They're Portuguese and they're part of our style. It's impossible to wander in any Portuguese town and not be gobsmacked with the amount of beautiful tiles. They're everywhere, from floor to ceiling, and they're part of our historical and cultural heritage for over 500 years.
Azulejo from A to Z
The word azulejo has its origin in the moorish one azzelij, which means "small polished stone" and was used to refer to the mosaics used during the Byzantine period.
In 1498 the Portuguese king D. Manuel visited Spain and returned delighted with the moorish art, particularly the shiny tiles. That was the eureka moment that triggered the use of azulejo with moorish inspiration in Portuguese palaces and churches.
With the passage of time the first ceramic factories opened in Lisboa and the Portuguese culture and catholic religious motifs gained terrain. Still in the 16th century the use of azulejo de padrão (squared tiles used to create patterns) became a big trend in Portuguese architecture. Towards the end of the following century the burgeois claimed the right to use the azulejos to adorn their properties, which were only used by the clerics and the noble families until then. This natural progress continued and in the 20th century the Portuguese tiles were used in railway stations, bathrooms and kitchens.
Nowadays we see it all: tiles in metro stations, fishermen houses, theatres, old palaces, contemporary buildings, with geometric patterns, hand painted fauna and flora, religious inspired motifs... each and every single one of them are witness of the historical evolution mentioned above and part of our heritage. To learn more about the history of the azulejo in Portugal it's worth visiting the Museu Nacional do Azulejo.
Let's follow the pattern
Lisboa and Porto are the biggest cities in the country and they both have fabulous examples of azulejo. In Lisboa it's impossible not to mention the Museum of Azulejo itself, but also Mosteiro de São Vicente de Fora, the old Factory Viúva de Lamego and the Factory of Sant'Anna. The latter is one of the oldest tile factories in Europe still working on a handcrafted way.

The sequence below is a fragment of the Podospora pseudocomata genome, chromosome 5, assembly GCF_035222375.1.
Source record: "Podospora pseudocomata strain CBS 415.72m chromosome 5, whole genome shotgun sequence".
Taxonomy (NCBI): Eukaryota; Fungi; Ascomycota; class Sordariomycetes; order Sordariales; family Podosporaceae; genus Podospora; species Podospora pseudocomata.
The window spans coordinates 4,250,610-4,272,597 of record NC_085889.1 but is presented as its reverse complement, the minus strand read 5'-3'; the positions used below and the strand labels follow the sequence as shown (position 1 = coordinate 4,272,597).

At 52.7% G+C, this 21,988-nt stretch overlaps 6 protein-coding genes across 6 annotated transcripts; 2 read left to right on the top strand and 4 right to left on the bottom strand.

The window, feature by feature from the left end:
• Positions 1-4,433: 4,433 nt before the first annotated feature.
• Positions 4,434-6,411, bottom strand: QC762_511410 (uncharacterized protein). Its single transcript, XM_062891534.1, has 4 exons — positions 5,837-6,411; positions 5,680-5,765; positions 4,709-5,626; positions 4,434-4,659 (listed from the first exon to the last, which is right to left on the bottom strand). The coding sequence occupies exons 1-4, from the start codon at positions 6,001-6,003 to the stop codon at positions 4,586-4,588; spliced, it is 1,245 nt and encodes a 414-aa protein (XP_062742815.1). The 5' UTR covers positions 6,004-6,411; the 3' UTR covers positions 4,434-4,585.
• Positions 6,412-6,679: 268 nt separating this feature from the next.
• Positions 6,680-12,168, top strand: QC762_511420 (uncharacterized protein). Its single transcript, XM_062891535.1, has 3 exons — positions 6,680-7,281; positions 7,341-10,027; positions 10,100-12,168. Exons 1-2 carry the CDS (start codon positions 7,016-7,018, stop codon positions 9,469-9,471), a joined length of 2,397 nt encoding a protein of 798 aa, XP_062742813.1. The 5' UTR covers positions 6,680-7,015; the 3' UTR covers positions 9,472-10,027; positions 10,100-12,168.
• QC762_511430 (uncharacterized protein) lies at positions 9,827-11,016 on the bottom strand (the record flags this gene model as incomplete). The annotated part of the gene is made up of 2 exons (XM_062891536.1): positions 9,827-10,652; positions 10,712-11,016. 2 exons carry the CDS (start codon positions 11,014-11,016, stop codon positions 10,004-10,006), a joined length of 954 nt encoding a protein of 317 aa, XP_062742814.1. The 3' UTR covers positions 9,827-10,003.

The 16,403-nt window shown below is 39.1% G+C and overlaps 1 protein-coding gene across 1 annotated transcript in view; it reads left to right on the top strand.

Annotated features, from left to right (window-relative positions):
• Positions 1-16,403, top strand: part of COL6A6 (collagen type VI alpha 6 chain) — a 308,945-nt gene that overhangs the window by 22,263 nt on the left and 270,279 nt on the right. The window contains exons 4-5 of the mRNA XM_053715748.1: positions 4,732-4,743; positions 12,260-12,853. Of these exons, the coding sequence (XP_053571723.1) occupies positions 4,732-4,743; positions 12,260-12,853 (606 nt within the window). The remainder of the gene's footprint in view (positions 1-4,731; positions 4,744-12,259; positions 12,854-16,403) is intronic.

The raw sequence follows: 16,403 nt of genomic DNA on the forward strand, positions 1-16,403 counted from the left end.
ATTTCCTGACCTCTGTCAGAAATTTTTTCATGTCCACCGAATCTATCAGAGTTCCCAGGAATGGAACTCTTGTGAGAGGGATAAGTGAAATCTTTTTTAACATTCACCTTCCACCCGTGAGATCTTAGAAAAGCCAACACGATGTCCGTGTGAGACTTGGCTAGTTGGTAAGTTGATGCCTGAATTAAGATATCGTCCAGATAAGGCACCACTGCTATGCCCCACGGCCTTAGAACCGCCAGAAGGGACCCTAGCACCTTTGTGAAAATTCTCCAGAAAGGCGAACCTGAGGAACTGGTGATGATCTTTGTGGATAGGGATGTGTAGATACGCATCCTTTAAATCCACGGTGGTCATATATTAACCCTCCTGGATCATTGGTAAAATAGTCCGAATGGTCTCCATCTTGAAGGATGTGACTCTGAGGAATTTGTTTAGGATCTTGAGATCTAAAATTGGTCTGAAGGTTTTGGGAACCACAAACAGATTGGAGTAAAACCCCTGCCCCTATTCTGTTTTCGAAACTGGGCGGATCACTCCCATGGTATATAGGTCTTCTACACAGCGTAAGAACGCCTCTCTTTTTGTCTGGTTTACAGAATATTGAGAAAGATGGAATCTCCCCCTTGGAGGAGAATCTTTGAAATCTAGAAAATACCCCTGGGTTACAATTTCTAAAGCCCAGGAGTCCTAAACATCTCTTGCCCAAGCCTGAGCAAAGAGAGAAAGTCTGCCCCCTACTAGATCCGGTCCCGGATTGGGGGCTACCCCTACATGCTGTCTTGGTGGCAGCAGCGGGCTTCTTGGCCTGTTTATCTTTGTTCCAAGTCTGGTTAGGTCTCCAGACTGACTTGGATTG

When it comes to Porto, São Bento train station is possibly the most stunning example since the tiles cover the whole atrium, from floor to ceiling. There is also some beautiful tiled panels in churches, such as Igreja do Carmo and Capela das Almas de Santa Catarina, both located downtown.
Because of the amount of palaces and private estates, Sintra is also a great place to admire Portuguese azulejo, particularly inside Palácio Nacional de Sintra.
All of the above are great examples, but none come near Ovar. This small town is considered the Portuguese capital of azulejo. Walking around is mesmerising due to the colourful façades and interesting tiled patterns that can be found literally everywhere. There is such a big variety there's even a game at the Tourism Office related to the local azulejo.
Breaking (tiled) barriers
We said it before, but we'll say it again: Portugal is old but gold. The tiles are antiques but they are still used and brought to life in fresh new ways, which is both disruptive as it is inspiring.
Cycling tours on the hunt for the coolest tiles, walking tours for tile obsessed instagrammers, urban artists who draw inspiration from old tiled patterns, poets that project their creations on tiled façades, family boards games inspired in this colourful heritage... there are various ways in which the Portuguese azulejo is (quite literally) the piece of the puzzle.
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